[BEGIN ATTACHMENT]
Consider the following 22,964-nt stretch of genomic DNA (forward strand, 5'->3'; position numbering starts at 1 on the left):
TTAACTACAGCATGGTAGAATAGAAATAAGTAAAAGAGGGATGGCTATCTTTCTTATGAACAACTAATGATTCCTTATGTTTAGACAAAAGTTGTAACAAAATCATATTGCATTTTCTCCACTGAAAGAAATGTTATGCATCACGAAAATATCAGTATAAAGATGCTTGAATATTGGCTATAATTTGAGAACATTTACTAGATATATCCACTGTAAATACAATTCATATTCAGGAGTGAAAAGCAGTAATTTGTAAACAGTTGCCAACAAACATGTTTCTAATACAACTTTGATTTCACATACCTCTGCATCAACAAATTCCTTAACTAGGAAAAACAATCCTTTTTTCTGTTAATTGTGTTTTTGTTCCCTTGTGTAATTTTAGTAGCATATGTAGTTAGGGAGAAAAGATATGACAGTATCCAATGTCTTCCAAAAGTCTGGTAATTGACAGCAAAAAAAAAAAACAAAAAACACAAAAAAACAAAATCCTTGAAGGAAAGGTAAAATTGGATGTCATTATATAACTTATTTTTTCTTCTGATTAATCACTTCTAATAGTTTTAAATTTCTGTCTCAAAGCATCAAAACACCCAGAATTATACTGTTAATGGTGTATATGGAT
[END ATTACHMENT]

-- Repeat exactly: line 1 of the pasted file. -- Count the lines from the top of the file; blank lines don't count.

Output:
Consider the following 22,964-nt stretch of genomic DNA (forward strand, 5'->3'; position numbering starts at 1 on the left):